Sober­ing theme marks Tutu peace lec­ture

Weekend Argus (Saturday Edition) - - FRONT PAGE - CARYN DOLLEY

SELF- en­rich­ment of a few while ig­nor­ing poverty af­fect­ing the masses is driv­ing un­rest around the county and in­ter­na­tion­ally.

That was the sober­ing mes­sage de­liv­ered re­peat­edly last night at the Sixth An­nual Des­mond Tutu In­ter­na­tional Peace Lec­ture at the Artscape. The lec­ture co­in­cided with the arch­bishop emer­i­tus’s 85th birth­day. Tutu, who was hos­pi­talised last month as a re­sult of an in­fec­tion fol­low­ing ear­lier surgery re­lated to his prostate cancer, ar­rived in a wheel­chair.

He chuck­led as guests wished him happy birth­day, and smiled broadly as a choir and scores of gath­ered guests sang to him. The lec­ture was moved to the Artscape from its usual venue at the Univer­sity of the Western Cape due to stu­dent protests.

Dur­ing a wel­come speech, UWC vice-chan­cel­lor Ty­rone Pre­to­rius said he re­gret­ted the move, but he had dis­cussed the un­rest with Tutu, who he was glad to see in good health and spir­its.

Pre­to­rius said the protests were “a di­rect re­sult of the fail­ure to ad­dress poverty”.

Tutu’s daugh­ter, Mpho Tu­tu­van Furth, said there would be no real peace in cities if the prom­ise of democ­racy was not de­liv­ered. She said “bet­ter lives for all our cit­i­zens” needed to ap­plied, rather than only for self-en­rich­ing in­di­vid­u­als who ef­fec­tively stole from the state.

Hina Ji­lani, a multi-award win­ning hu­man rights ac­tivist and ad­vo­cate for Pak­istan’s supreme court of ap­peal, de­liv­ered the of­fi­cial lec­ture, fo­cus­ing on the same theme.

Ji­lani has been awarded sev­eral na­tional and in­ter­na­tional awards, in­clud­ing the Hu­man Rights Award by the Lawyers Com­mit­tee for Hu­man Rights in 1999 and the Amnesty In­ter­na­tional Ginetta Sa­gan Award for Women’s Rights in 2000.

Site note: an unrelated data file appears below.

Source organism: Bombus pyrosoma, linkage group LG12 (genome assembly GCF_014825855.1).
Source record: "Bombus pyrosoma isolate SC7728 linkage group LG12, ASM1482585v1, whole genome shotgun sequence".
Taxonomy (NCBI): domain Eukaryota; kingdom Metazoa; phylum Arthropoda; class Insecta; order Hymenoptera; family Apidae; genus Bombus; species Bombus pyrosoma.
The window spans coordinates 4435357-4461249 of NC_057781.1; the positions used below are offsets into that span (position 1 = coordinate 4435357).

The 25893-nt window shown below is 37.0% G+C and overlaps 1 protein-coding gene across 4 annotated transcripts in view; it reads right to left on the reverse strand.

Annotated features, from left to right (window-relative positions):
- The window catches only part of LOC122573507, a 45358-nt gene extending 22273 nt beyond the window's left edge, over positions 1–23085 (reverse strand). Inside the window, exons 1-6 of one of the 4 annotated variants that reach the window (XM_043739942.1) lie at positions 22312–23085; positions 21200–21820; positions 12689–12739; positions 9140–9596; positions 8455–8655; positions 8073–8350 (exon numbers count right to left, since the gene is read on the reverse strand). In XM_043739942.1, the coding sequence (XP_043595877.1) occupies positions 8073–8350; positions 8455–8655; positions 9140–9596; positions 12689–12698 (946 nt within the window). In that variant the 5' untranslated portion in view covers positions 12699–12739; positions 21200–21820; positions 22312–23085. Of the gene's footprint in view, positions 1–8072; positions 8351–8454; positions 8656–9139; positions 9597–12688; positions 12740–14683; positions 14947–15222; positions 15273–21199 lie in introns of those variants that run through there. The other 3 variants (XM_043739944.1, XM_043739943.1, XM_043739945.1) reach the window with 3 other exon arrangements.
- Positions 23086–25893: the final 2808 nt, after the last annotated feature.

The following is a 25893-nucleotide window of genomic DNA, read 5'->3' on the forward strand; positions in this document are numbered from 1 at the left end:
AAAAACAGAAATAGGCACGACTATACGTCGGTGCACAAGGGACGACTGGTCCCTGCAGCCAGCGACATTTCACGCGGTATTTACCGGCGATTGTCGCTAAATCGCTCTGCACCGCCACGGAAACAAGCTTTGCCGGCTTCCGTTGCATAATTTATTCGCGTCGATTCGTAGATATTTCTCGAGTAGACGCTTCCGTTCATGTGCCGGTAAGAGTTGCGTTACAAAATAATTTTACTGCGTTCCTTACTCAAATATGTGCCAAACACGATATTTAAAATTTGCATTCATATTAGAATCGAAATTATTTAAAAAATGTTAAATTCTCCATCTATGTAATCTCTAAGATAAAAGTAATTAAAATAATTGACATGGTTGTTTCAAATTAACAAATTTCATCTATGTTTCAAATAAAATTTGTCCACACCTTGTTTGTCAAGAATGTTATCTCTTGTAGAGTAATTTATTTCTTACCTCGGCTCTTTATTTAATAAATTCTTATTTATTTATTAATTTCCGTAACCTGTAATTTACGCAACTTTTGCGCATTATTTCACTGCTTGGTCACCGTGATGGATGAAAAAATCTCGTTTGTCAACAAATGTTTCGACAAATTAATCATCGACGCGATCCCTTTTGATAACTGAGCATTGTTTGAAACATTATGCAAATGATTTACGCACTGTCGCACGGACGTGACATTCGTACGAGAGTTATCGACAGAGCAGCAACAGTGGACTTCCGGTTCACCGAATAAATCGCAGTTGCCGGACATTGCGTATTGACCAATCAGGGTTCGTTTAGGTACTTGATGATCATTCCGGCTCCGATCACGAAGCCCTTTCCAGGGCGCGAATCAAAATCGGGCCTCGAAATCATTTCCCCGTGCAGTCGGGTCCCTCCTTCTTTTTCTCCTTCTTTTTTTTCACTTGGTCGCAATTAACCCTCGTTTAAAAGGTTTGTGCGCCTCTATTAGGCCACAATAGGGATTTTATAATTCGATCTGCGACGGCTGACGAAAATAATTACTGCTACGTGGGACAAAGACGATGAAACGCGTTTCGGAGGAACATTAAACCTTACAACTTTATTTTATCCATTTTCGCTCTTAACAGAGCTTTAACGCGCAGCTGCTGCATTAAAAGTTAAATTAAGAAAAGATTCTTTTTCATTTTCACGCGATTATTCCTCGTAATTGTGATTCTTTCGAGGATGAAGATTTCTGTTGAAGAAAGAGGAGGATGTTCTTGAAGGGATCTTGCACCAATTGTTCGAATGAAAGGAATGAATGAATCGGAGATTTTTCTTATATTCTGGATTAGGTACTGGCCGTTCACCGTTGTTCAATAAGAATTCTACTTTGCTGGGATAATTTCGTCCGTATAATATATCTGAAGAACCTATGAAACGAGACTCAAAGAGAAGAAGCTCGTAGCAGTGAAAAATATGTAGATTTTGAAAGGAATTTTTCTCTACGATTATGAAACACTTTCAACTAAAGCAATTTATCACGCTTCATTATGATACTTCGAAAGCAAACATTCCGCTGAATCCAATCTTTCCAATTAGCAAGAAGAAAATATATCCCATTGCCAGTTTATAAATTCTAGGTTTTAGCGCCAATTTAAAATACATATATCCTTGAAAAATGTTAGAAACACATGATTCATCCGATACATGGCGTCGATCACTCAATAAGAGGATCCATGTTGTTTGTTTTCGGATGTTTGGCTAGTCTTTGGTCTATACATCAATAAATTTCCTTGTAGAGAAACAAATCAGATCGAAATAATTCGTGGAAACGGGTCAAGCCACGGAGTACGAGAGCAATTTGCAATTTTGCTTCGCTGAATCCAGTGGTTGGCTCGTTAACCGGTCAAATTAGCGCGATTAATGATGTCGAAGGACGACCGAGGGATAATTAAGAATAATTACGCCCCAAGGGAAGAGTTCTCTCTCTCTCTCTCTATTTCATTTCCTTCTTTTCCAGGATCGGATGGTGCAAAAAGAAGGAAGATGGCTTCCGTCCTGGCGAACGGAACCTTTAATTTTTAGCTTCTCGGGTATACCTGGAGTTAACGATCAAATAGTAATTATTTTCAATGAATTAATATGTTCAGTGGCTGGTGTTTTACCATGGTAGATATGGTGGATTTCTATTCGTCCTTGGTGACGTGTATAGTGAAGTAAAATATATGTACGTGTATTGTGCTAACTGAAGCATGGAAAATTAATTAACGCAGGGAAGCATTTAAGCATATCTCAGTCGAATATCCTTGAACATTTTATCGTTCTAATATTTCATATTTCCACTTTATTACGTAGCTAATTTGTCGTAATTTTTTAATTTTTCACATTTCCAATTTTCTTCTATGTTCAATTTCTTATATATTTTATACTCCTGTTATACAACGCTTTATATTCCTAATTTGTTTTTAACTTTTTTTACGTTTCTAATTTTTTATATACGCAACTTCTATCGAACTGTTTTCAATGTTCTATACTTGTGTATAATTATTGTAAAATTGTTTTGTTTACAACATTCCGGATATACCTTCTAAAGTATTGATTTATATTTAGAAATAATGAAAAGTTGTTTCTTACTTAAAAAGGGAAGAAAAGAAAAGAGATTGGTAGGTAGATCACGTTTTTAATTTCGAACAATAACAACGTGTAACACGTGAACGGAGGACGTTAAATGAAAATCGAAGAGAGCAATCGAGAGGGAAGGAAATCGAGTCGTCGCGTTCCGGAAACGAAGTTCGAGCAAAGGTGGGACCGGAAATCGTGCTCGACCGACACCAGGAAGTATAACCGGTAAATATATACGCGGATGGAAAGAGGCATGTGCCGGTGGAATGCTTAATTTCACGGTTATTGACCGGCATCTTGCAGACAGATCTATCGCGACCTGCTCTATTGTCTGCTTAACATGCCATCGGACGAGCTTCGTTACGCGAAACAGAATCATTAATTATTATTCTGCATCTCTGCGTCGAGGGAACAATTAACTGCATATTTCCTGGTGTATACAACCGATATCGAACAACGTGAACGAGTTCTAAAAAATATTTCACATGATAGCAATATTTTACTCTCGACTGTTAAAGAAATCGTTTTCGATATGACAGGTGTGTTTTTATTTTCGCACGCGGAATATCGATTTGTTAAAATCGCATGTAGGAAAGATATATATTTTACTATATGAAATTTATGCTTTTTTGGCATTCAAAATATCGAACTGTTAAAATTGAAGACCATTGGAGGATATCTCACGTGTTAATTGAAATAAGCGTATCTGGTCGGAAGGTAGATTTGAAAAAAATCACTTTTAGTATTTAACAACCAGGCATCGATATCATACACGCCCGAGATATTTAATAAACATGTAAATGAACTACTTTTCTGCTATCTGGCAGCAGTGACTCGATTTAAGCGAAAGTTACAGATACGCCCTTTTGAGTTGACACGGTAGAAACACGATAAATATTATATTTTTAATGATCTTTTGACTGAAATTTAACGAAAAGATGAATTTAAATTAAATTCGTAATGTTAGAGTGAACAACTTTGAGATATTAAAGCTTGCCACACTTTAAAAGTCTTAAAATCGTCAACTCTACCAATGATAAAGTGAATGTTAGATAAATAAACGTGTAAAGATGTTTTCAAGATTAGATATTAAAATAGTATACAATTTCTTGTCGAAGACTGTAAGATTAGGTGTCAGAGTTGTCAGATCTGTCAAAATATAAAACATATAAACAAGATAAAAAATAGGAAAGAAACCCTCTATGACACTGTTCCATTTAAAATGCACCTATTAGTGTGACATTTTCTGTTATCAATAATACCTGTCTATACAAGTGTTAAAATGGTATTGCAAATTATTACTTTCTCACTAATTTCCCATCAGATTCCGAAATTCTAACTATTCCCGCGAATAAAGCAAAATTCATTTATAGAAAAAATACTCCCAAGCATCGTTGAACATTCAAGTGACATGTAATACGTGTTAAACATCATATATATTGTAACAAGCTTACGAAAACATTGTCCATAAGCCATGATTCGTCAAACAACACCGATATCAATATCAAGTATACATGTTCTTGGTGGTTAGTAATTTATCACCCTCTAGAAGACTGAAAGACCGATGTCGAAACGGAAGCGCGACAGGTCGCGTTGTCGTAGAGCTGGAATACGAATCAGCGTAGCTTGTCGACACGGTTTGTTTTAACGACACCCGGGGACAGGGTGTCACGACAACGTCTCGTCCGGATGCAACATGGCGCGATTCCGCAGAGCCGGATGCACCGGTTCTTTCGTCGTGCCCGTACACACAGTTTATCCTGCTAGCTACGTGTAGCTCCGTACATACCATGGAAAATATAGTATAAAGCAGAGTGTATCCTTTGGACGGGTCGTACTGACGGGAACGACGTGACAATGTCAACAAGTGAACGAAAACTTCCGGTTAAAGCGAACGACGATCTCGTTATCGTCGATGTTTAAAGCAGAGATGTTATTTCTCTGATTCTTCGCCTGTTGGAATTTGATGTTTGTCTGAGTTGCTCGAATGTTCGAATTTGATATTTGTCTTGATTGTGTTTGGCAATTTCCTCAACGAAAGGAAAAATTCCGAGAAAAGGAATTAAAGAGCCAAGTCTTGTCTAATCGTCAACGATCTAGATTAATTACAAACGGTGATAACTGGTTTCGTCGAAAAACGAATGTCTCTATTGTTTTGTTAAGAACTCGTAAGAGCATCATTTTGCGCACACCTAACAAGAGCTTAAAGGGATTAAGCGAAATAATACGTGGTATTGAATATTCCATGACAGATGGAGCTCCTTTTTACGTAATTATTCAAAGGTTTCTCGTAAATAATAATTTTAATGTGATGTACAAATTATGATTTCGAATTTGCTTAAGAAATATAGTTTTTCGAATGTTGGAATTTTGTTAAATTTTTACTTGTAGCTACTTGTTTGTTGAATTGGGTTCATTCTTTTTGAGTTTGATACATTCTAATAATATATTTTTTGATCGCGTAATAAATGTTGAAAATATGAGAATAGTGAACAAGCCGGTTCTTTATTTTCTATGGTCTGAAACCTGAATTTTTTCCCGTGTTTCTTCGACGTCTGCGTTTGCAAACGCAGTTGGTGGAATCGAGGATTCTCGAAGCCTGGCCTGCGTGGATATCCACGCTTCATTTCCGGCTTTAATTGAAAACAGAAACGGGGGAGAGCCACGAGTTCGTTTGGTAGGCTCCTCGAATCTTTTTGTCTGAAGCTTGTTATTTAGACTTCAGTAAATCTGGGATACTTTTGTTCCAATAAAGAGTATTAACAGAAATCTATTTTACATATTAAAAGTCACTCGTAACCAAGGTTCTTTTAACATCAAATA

Ji­lani called Tutu her hero, say­ing he was not just an “in­spi­ra­tion for mil­lions around the world”, but also a voice of hope in tur­bu­lent times.

Ji­lani said sev­eral coun­tries in Africa and Asia were tran­si­tion­ing from au­thor­i­tar­ian rule.

“Some of these coun­tries show vis­i­ble signs of re­ver­sal of the ini­tial ad­vance­ments, and are trapped in a per­pet­ual state of tran­si­tion.

“Tran­si­tion to democ­racy has re­mained merely pro­ce­dural and while in­creas­ing their power to con­trol, lit­tle has been done by gov­ern­ments to build the ca­pac­ity of the state to pro­tect,” she warned.

This was caus­ing so­cial and po­lit­i­cal crises to resur­face.

Ji­lani said gov­ern­ments were ig­nor­ing hu­man rights norms too.

“Public re­ac­tion to the de­nial of eco­nomic, so­cial and cul­tural rights is in­creas­ingly be­com­ing the rea­son for public protest,” she said.

“In many coun­tries, sta­bil­ity rather than de­vel­op­ment has be­come an im­per­a­tive to be achieved through the use of state force to re­press pop­u­lar move­ments… Such ac­tions have re­sulted in in­creased public re­sent­ment against au­thor­i­ties, and in nar­row­ing the space for di­a­logue.”

The gov­er­nance prac­tices which states adopted de­ter­mined the risks faced by res­i­dents. Pre­vi­ous lec­tures were de­liv­ered by out­go­ing Public Pro­tec­tor Thuli Madon­sela and for­mer first lady Graça Machel.

Full speech in to­mor­row’s Week­end Ar­gus.

Arch­bishop Emer­i­tus Des­mond Tutu is sur­rounded by well-wish­ers as he ar­rives in a wheel­chair at Artscape last night.

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